According to the Centers for Disease Control, the flu causes U.S. employees to miss approximately 17 million workdays per year. That’s a hefty number, so weighty in fact – it costs companies $7 billion per year in lost productivity! So, does this mean you should strap on your shoes and “tough it out”? Not a chance. The hard-working project managers and salesmen among us may be tempted to do so, but the flu is one problem you don’t want to bring to work with you.
Known as Influenza, the flu is not your run of the mill cold. A force to be reckoned with, it spreads rapidly, attacks the nose, lungs, and throat – and can even kill. By mid-January, the flu of 2018 has already led to higher rates of hospitalization than those of previous years.
The importance of keeping this disease contained should not be understated. While the idea of quarantining yourself may seem unwelcoming, it’s worth considering the fate of your coworkers. By sacrificing a small amount of time away from work, you’ll save the productivity of your whole team by preventing the spread of germs.
Worried about your employer getting peeved by your absence? Don’t fret; according to the United States Department of Labor, the Occupational Safety and Health Act of 1970 requires employers to offer safe working conditions. If you’re not sure when to venture back out, ask your physician or heed the advice of the Centers for Disease Control. Their recommendation is to remain at home for 24 hours after your fever has subsided (without the use of medication).
Before flu season strikes, take preventive measures. Despite the perpetual controversies surrounding vaccines, flu shots are the simplest way to prevent the spread of Influenza. In fact, many employer’s health centers offer these vaccines on site; after all, it ends up saving both you and them big bucks. If your employer doesn’t offer them, check major drugstores – many of them offer complimentary and convenient flu shots.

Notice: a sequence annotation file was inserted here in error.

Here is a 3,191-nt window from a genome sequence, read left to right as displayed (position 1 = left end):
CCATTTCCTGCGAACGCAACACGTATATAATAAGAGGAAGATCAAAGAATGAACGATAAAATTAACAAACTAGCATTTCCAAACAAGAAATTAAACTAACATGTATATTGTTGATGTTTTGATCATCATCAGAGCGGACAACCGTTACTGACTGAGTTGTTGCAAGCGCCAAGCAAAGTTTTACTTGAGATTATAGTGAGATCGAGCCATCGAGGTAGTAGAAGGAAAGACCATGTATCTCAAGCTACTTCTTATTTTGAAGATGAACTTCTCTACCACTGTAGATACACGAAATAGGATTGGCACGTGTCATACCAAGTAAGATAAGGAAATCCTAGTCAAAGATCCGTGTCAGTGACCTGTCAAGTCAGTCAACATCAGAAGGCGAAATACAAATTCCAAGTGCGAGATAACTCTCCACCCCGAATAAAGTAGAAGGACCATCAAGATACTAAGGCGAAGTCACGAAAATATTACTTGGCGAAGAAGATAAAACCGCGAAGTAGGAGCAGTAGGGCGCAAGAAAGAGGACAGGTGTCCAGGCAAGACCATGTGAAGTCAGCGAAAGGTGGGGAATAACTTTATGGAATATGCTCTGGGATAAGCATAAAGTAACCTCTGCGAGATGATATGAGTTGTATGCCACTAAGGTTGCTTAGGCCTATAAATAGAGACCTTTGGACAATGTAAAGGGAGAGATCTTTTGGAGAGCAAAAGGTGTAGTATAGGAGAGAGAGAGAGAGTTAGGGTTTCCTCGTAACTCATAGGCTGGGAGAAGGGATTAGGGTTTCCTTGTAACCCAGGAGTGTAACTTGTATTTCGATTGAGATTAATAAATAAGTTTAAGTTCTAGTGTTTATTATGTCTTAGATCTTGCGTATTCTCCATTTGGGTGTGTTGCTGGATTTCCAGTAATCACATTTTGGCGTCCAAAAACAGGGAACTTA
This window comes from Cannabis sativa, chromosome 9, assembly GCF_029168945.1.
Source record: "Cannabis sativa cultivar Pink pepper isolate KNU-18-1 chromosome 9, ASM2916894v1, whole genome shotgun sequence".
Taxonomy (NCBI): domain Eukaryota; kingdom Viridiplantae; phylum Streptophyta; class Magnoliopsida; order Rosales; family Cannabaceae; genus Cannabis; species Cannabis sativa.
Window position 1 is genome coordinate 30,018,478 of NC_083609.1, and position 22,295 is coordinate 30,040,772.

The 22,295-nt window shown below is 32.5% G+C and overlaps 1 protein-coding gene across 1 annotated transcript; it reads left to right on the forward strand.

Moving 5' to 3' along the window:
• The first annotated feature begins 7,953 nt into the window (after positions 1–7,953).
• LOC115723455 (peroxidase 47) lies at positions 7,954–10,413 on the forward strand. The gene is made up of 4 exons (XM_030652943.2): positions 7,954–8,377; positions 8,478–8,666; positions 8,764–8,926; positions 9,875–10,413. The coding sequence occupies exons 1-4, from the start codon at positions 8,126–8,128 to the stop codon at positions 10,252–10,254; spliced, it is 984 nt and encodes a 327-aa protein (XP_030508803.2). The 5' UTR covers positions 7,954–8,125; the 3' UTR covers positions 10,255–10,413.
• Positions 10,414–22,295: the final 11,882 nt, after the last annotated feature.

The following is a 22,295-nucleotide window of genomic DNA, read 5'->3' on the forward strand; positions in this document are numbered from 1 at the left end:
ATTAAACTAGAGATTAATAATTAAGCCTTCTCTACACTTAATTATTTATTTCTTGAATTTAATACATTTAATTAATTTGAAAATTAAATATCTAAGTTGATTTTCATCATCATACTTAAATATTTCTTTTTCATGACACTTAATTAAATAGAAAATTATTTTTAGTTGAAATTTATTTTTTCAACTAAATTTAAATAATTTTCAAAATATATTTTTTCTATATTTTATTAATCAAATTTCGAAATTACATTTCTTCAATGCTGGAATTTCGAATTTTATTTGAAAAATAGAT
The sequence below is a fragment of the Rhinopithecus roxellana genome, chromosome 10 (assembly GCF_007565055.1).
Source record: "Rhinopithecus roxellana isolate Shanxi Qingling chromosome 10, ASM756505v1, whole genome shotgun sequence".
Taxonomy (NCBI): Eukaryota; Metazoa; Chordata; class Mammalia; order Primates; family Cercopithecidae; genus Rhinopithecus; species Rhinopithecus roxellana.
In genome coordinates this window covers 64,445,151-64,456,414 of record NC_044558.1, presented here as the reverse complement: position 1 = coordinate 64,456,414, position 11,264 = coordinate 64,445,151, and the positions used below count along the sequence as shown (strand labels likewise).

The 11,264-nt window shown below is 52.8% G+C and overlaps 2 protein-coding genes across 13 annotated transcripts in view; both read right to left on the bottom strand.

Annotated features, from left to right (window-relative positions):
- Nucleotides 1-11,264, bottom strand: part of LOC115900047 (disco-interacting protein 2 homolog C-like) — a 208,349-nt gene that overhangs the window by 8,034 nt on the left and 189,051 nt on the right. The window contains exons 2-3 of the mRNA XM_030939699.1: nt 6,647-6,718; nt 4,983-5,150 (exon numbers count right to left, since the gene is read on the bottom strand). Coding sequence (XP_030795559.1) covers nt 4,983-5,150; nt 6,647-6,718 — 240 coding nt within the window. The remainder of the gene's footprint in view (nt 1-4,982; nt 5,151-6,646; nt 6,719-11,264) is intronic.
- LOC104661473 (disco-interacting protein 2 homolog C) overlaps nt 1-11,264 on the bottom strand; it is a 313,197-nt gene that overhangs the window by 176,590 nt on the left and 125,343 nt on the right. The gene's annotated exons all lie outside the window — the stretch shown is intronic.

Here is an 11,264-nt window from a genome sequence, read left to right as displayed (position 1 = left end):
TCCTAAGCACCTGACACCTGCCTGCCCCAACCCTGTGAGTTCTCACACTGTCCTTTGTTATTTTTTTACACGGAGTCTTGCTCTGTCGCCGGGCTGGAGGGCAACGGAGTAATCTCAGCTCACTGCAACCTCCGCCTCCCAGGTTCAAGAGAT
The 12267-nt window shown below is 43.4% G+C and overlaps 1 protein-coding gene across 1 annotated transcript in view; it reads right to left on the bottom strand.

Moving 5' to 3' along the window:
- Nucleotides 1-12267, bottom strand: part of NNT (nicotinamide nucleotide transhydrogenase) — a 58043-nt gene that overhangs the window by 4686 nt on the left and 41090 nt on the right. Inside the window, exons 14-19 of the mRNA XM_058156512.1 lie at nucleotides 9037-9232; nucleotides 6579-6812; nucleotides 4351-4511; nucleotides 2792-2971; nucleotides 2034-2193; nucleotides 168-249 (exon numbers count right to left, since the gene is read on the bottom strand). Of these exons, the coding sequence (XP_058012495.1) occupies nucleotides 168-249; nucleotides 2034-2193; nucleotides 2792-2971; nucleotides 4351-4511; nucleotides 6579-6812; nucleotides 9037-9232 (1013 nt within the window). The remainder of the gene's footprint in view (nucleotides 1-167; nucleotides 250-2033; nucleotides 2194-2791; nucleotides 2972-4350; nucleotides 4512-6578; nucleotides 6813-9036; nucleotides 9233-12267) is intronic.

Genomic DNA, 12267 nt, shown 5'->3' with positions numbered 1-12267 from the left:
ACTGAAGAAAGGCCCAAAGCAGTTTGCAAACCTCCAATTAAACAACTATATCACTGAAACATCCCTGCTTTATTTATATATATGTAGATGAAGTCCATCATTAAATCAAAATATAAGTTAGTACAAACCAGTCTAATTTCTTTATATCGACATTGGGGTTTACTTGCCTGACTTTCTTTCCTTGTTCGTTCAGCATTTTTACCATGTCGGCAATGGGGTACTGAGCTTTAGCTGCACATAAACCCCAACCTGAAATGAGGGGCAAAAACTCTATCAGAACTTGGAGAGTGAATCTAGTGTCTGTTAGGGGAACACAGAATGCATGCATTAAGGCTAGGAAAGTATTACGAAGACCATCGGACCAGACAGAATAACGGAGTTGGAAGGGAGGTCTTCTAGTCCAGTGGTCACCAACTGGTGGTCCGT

Practice healthy habits like consistent hand-washing. The workday gets busy – but you don’t want to let your conference call put your immune system through the ringer. From touching doorknobs to dialing the telephone, offices present many challenges for those trying to keep germs at bay. Fight back by adhering to recommended hand-washing guidelines. Wet your hands with clean, running water, apply soap, and scrub thoroughly; be sure to get under your nails, the backs of your hands, and between your fingers for optimal cleansing. This process should be done for a minimum of 20 seconds to eliminate contaminants.
You may worry that walking around with a can of Lysol will make you look paranoid – but isn’t that better than feeling under the weather? The flu virus is very resilient and can remain on surfaces for over 24 hours. When you’re in a pinch or can’t make it to a sink, Purell or another antiseptic gel that contains at least 60% alcohol works as a temporary fix. If possible, try not to share workplace utensils when the flu is going around; carrying your own pen, making calls from your own phone, and keeping your distance from coworkers who seem like they might be sick are all helpful tips.
If you feel that your workplace isn’t taking proper precautions to prevent Influenza, say something. The National Institute for Occupational Safety and Health (NIOSH) analyzes ways for workplaces to stay healthier when flu season rears its ugly head. In some cases, the flu requires more extreme measures than rest, relaxation, and a few days to recuperate. Visit your primary care doctor or family physician; they’ll provide suggestions on how to beat your sickness in the shortest amount of time. They may prescribe an antiviral drug to shorten the length and intensity of your symptoms. These prescription medicines can make all the difference between getting back to work or dealing with an indefinite hospital stay.
Lynx Healthcare offers a number of medical services, from family medicine to physical therapy. Their practice offers preventive care for diseases like the flu, and can help you get back to business, sooner! Call (509) 591-0070 for Tri-Cities, Walla Walla, Oregon, Yakima, or Goldendale Pain Clinics, or (509) 321-4575 for the Spokane office.